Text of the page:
Jeff Dunham: All Over the Map is presented in an aspect ratio of 1.78:1. The 1080p image is arrived at with an AVC MPEG-4 codec at an average of 22 mbps. There’s obviously quite a bit more going on here than what you get in the average stand-up comedy special. The concert scenes are hit-or-miss in terms of clarity and sharpness. Basic medium shots during performance clips look better in some countries (like Norway) than they do in others, which feature unappealing noise, murky black levels, and a softer image. The good news is virtually all of the scenes on the road look terrific and display a nice, varied palette. (Chillier in Iceland and Norway; overly bright and golden-hued in Israel.)
The Dolby TrueHD 5.1 track gives you the option of watching Dunham’s routine uncensored or with the curse words bleeped out. Beyond that, there’s not a ton going on. There’s good balance here and the jokes can be heard clearly through the front speakers. Meanwhile, crowd laughter and applause are nicely separated and confined to the rears. The surround sound field during the travelogue scenes is pretty quiet, but I don’t suspect anyone picked up this disc expecting a sonic feast.
All of the bonus material is presented in HD.
Road to Scotland: (5:24) We get footage of Dunham on a tour bus talking about his career. Doesn’t sound like much, but it’s my favorite special feature on the disc. The comic discusses adjusting his act for each city mere hours before every show. He also reveals the kind of a crowd he likes to perform for — with good energy, but not so good that they burn themselves out too early — and we also learn that he has no duplicates of Achmed, Walter and the rest of the gang.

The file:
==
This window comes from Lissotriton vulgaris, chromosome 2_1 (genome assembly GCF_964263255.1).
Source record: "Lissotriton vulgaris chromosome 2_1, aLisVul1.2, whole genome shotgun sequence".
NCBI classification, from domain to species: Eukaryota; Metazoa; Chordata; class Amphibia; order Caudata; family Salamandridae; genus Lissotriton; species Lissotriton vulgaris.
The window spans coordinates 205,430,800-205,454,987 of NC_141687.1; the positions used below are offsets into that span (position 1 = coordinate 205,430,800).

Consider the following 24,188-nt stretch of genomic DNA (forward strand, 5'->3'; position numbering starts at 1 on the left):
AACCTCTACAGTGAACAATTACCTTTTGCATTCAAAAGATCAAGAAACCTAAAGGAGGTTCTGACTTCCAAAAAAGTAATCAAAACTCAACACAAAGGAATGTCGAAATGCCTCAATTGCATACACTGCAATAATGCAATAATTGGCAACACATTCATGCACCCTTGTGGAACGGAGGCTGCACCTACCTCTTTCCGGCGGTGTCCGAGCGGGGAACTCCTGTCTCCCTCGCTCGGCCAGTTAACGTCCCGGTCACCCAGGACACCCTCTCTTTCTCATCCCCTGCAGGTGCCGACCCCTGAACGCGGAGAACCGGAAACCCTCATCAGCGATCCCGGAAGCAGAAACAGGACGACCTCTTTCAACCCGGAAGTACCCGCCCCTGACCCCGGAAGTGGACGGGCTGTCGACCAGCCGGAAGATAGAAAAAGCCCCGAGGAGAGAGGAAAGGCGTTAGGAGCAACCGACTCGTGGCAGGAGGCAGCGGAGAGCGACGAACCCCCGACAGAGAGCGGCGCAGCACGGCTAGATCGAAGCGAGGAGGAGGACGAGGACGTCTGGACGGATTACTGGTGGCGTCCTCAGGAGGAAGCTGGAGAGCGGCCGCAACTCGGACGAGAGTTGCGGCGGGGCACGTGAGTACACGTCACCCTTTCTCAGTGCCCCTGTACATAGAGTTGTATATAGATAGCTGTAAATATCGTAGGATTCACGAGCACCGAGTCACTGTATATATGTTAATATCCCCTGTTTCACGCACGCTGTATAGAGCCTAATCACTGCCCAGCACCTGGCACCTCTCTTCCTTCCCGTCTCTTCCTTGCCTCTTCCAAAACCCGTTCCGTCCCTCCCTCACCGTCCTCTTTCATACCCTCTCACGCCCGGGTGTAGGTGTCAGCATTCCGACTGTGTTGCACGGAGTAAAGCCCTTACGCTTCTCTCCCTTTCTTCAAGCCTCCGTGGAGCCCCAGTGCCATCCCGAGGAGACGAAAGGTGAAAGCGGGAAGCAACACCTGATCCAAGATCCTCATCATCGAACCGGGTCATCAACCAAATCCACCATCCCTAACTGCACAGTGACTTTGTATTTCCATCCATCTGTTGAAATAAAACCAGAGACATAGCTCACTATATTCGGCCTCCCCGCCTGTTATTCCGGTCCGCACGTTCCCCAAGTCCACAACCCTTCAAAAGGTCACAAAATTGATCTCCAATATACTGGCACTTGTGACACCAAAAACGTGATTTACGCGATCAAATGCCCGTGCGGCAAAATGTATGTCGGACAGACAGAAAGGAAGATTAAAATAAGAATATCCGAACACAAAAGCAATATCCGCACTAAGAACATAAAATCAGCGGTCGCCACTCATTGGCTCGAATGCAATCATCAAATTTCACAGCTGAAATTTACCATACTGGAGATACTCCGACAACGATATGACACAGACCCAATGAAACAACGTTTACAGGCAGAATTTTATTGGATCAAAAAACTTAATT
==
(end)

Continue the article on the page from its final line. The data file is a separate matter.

Jeff Meets Some Competition: (2:28) Dunham pals around with a young aspiring ventriloquist and gives him a quick tutorial. Cute little special feature.
Malaysia Warning: (3:17) Dunham appears on a Malaysian radio show and receives tips from the enthusiastic host as to how he can perform his act without delving into “religion, sex, and politics.” Walter also makes an appearance here.
Making Jacques: (2:44) Details Dunham’s ingenious response to not being able to use Achmed in Malaysia.
Extreme Travel (0 to 110 Degrees): (2:10) Clips of some of the outdoors-y activities Dunham and his crew indulged in on the road. The lone useless special feature on this disc.
I happen to think Dunham is more effective in smaller, YouTube-size doses than he is over an extended period of time, when it’s easier to notice the sameness of his gently un-PC humor. All Over the Map may be precisely what it states in its title, but it also presents Dunham in a quick-hit way that makes the material feel fresher and more effective.
If you’re a die-hard fan of Dunham’s, you’re checking this out no matter what…and you won’t be disappointed. If you’re more of a casual fan (like me), there’s a good chance you’ll still be thoroughly entertained throughout the show.